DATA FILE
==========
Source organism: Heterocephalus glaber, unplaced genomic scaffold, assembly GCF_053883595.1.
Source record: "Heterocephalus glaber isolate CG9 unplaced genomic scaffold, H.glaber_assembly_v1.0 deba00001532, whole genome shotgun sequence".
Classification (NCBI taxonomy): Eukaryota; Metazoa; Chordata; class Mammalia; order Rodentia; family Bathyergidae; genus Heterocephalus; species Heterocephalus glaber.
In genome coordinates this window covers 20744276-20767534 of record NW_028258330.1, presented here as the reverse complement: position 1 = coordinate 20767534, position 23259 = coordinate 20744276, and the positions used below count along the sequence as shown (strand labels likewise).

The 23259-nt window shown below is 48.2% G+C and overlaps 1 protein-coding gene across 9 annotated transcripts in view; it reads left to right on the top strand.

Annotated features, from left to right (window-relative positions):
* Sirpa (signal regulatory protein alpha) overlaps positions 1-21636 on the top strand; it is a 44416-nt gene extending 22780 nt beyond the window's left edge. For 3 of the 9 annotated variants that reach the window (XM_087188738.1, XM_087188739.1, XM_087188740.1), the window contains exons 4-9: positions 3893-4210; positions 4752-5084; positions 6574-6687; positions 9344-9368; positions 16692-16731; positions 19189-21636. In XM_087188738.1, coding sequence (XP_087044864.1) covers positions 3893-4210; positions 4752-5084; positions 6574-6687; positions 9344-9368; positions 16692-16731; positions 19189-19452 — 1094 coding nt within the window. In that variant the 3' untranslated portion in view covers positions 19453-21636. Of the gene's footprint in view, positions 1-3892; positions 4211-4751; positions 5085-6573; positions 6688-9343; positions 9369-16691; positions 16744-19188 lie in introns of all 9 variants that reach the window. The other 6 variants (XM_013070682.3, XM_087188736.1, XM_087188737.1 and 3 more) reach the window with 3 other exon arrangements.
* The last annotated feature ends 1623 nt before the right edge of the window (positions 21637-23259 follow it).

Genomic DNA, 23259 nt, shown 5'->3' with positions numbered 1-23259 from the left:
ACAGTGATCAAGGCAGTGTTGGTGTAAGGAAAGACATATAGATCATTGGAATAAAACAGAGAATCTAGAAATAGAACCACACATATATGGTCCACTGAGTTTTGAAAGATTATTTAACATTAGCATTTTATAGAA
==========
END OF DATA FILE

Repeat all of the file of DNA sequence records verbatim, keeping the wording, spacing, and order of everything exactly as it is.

Source organism: Heterocephalus glaber, unplaced genomic scaffold, assembly GCF_053883595.1.
Source record: "Heterocephalus glaber isolate CG9 unplaced genomic scaffold, H.glaber_assembly_v1.0 deba00001532, whole genome shotgun sequence".
Classification (NCBI taxonomy): Eukaryota; Metazoa; Chordata; class Mammalia; order Rodentia; family Bathyergidae; genus Heterocephalus; species Heterocephalus glaber.
In genome coordinates this window covers 20744276-20767534 of record NW_028258330.1, presented here as the reverse complement: position 1 = coordinate 20767534, position 23259 = coordinate 20744276, and the positions used below count along the sequence as shown (strand labels likewise).

The 23259-nt window shown below is 48.2% G+C and overlaps 1 protein-coding gene across 9 annotated transcripts in view; it reads left to right on the top strand.

Annotated features, from left to right (window-relative positions):
* Sirpa (signal regulatory protein alpha) overlaps positions 1-21636 on the top strand; it is a 44416-nt gene extending 22780 nt beyond the window's left edge. For 3 of the 9 annotated variants that reach the window (XM_087188738.1, XM_087188739.1, XM_087188740.1), the window contains exons 4-9: positions 3893-4210; positions 4752-5084; positions 6574-6687; positions 9344-9368; positions 16692-16731; positions 19189-21636. In XM_087188738.1, coding sequence (XP_087044864.1) covers positions 3893-4210; positions 4752-5084; positions 6574-6687; positions 9344-9368; positions 16692-16731; positions 19189-19452 — 1094 coding nt within the window. In that variant the 3' untranslated portion in view covers positions 19453-21636. Of the gene's footprint in view, positions 1-3892; positions 4211-4751; positions 5085-6573; positions 6688-9343; positions 9369-16691; positions 16744-19188 lie in introns of all 9 variants that reach the window. The other 6 variants (XM_013070682.3, XM_087188736.1, XM_087188737.1 and 3 more) reach the window with 3 other exon arrangements.
* The last annotated feature ends 1623 nt before the right edge of the window (positions 21637-23259 follow it).

Genomic DNA, 23259 nt, shown 5'->3' with positions numbered 1-23259 from the left:
ACAGTGATCAAGGCAGTGTTGGTGTAAGGAAAGACATATAGATCATTGGAATAAAACAGAGAATCTAGAAATAGAACCACACATATATGGTCCACTGAGTTTTGAAAGATTATTTAACATTAGCATTTTATAGAA